The best way to describe IT'S KIND OF A FUNNY STORY is that it is a novel about depression that is not at all depressing but ends with this new found hope installed within you. It's a book that is needed and highlights a lot of issues young people experience in growing up that perhaps isn't really talked about enough. I mean in literature when is it ever discussed about the impact of the pressure that is placed on a lot of us to do well especially at a school that wants to keep its prestige? I know that throughout my school years and at university, the pressure mounts up continuously as expected when you want to do well and everyone deals with that differently. While some behave as if the potential to not do well is on the same problem level as choosing what to wear in the mornings, there are others where the pressure can take hold. I'm one of the latter, and I can fully understand and believe how something like school can make someone get depressed, like Craig in this book.

Vizzini writes Craig as if he is any other teenage boy. Certainly he is, but as the book goes deeper and Craig comes closer to facing his depression, it becomes clear how real and messed up his problems are. This book is so beautifully written, it's engaging, intelligent and original, making it a delight to read on every page. The characters are truly what make this book even more superb. From the beginning, there is the idea that these characters are too extreme, too crazy, too affected by their problems to enjoy their character and trust what they say. However, through these moments scattered throughout the book, it is evident that all these characters (and there's quite a few) have a brilliant depth to them, and this craziness that we kind of expect without even thinking when someone says 'mental health ward' makes them that much more interesting. They are some interesting voices, including Craig, to tell a novel like this through.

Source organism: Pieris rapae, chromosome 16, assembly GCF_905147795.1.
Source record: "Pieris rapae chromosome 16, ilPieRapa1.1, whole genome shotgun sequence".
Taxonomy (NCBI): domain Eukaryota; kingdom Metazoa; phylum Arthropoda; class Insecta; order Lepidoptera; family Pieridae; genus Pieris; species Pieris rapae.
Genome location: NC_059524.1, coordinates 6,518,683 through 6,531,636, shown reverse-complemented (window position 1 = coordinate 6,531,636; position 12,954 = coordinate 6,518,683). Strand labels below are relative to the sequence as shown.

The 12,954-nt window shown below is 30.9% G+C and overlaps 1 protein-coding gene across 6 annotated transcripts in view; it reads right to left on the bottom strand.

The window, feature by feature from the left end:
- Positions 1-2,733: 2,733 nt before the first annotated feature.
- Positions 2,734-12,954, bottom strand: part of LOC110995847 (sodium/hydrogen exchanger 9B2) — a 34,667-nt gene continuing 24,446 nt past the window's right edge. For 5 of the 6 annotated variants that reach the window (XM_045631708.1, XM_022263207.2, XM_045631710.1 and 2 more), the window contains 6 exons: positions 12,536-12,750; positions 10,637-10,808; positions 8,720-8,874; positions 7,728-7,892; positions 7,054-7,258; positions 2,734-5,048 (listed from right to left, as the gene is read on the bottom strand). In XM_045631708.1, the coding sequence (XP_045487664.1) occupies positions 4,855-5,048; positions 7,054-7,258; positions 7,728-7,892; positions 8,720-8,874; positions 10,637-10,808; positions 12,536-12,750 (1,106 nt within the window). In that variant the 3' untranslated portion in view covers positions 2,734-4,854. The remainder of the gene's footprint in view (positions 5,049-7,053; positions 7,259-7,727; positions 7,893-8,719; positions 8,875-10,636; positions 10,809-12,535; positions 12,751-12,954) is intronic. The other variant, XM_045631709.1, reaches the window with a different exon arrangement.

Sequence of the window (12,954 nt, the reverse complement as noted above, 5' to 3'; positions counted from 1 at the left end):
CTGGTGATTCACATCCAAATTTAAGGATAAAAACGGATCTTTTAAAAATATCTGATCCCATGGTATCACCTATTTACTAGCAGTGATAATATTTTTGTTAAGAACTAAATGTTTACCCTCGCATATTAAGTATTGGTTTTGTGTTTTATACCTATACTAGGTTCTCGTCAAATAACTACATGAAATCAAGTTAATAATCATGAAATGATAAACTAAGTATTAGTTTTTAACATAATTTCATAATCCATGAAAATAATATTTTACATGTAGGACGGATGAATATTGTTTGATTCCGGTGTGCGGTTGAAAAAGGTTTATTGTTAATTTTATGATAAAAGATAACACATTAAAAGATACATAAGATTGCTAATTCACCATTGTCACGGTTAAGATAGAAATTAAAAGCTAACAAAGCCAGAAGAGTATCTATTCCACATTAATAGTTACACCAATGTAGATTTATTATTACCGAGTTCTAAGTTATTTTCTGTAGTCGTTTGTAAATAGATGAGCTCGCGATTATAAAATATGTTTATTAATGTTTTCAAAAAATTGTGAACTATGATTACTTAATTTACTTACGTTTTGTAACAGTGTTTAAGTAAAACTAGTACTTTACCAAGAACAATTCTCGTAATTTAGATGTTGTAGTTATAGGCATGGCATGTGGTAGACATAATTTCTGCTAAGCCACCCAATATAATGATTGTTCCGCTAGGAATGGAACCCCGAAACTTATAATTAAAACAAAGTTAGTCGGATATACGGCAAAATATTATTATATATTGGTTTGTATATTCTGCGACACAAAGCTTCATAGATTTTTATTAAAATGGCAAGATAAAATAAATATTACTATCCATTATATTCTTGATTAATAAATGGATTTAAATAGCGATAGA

This is a rich, real and insightful novel that is simply a pleasure to read. There are parts which some may find difficult particularly near the beginning, however, the overall feeling of hope by the end of the novel is reason enough to read this book. Depression is a complex issue to write about and even understand and can be misdiagnosed or missed all together, both instances explored in this book.
Something that kept being brought to mind while I was reading was the coverage from book lovers when I found out Ned Vizzini had passed away last year. He writes something special with a richness and emotion that makes this novel so sad, hopeful, exciting and annoying all at the same time. We need more books like this. 

I give it a 5 out of 5

Monday, 14 July 2014

My Mad Day at YALC

On Saturday, instead of having a lie-in or helping with housework, I headed to Earls Court for the first ever YALC (Young Adult Literature Convention) hosted by the London Film and Comic Con. To say it was a really good day doesn't even cut it, it was brilliant.

Aside from the crazy queues to actually just get in and the craziness of being amongst thousands of cosplayers while clutching my heavy bag of books for dear life, the day started well once I found the YALC area. I stood at the back of a panel discussing dystopia (a favourite genre of mine) in YA with Malorie Blackman, Patrick Ness and Sarah Crossan - all three authors I love and admire. It was interesting to hear about their thoughts on genres in general and where they think the genre is going. It was such a surreal moment standing and listening to these authors whose books I have devoured, spotting a few familiar faces in the crowd who I knew were bloggers and then, Stan Lee walking past me on the way to his photo taking session. Very, very weird and brilliant moment.